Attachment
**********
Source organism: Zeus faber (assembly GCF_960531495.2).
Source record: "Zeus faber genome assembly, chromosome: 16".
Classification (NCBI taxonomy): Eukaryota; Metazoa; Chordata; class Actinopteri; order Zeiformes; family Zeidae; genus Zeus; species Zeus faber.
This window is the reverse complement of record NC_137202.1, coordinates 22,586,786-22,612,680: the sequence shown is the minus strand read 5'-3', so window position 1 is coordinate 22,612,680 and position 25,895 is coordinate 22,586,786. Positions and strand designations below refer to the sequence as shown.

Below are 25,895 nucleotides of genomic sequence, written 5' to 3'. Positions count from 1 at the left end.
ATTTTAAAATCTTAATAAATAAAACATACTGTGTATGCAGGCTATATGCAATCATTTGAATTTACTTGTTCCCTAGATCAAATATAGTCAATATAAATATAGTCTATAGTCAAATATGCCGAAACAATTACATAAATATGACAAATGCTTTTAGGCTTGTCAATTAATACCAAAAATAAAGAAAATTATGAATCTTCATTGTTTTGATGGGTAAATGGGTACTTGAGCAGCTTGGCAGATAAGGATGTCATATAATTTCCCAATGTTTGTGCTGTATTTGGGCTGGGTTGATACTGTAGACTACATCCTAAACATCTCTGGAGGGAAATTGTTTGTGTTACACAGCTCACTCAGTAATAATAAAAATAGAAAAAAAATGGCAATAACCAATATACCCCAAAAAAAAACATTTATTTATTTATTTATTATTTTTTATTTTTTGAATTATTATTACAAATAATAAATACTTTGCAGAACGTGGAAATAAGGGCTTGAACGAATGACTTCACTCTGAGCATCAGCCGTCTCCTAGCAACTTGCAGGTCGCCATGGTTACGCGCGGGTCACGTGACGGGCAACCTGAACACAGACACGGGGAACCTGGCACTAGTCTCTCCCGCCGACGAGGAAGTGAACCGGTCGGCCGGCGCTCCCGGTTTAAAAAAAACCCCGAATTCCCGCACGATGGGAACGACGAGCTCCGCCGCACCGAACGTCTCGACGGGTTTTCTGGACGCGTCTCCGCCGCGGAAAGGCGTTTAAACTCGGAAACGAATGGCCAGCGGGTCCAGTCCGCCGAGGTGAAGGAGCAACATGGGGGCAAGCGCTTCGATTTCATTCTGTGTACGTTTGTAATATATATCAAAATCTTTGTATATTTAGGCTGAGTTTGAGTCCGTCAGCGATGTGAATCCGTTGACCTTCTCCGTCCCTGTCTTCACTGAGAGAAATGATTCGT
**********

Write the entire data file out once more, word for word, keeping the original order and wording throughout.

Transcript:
Source organism: Zeus faber (assembly GCF_960531495.2).
Source record: "Zeus faber genome assembly, chromosome: 16".
Classification (NCBI taxonomy): Eukaryota; Metazoa; Chordata; class Actinopteri; order Zeiformes; family Zeidae; genus Zeus; species Zeus faber.
This window is the reverse complement of record NC_137202.1, coordinates 22,586,786-22,612,680: the sequence shown is the minus strand read 5'-3', so window position 1 is coordinate 22,612,680 and position 25,895 is coordinate 22,586,786. Positions and strand designations below refer to the sequence as shown.

Below are 25,895 nucleotides of genomic sequence, written 5' to 3'. Positions count from 1 at the left end.
ATTTTAAAATCTTAATAAATAAAACATACTGTGTATGCAGGCTATATGCAATCATTTGAATTTACTTGTTCCCTAGATCAAATATAGTCAATATAAATATAGTCTATAGTCAAATATGCCGAAACAATTACATAAATATGACAAATGCTTTTAGGCTTGTCAATTAATACCAAAAATAAAGAAAATTATGAATCTTCATTGTTTTGATGGGTAAATGGGTACTTGAGCAGCTTGGCAGATAAGGATGTCATATAATTTCCCAATGTTTGTGCTGTATTTGGGCTGGGTTGATACTGTAGACTACATCCTAAACATCTCTGGAGGGAAATTGTTTGTGTTACACAGCTCACTCAGTAATAATAAAAATAGAAAAAAAATGGCAATAACCAATATACCCCAAAAAAAAACATTTATTTATTTATTTATTATTTTTTATTTTTTGAATTATTATTACAAATAATAAATACTTTGCAGAACGTGGAAATAAGGGCTTGAACGAATGACTTCACTCTGAGCATCAGCCGTCTCCTAGCAACTTGCAGGTCGCCATGGTTACGCGCGGGTCACGTGACGGGCAACCTGAACACAGACACGGGGAACCTGGCACTAGTCTCTCCCGCCGACGAGGAAGTGAACCGGTCGGCCGGCGCTCCCGGTTTAAAAAAAACCCCGAATTCCCGCACGATGGGAACGACGAGCTCCGCCGCACCGAACGTCTCGACGGGTTTTCTGGACGCGTCTCCGCCGCGGAAAGGCGTTTAAACTCGGAAACGAATGGCCAGCGGGTCCAGTCCGCCGAGGTGAAGGAGCAACATGGGGGCAAGCGCTTCGATTTCATTCTGTGTACGTTTGTAATATATATCAAAATCTTTGTATATTTAGGCTGAGTTTGAGTCCGTCAGCGATGTGAATCCGTTGACCTTCTCCGTCCCTGTCTTCACTGAGAGAAATGATTCGT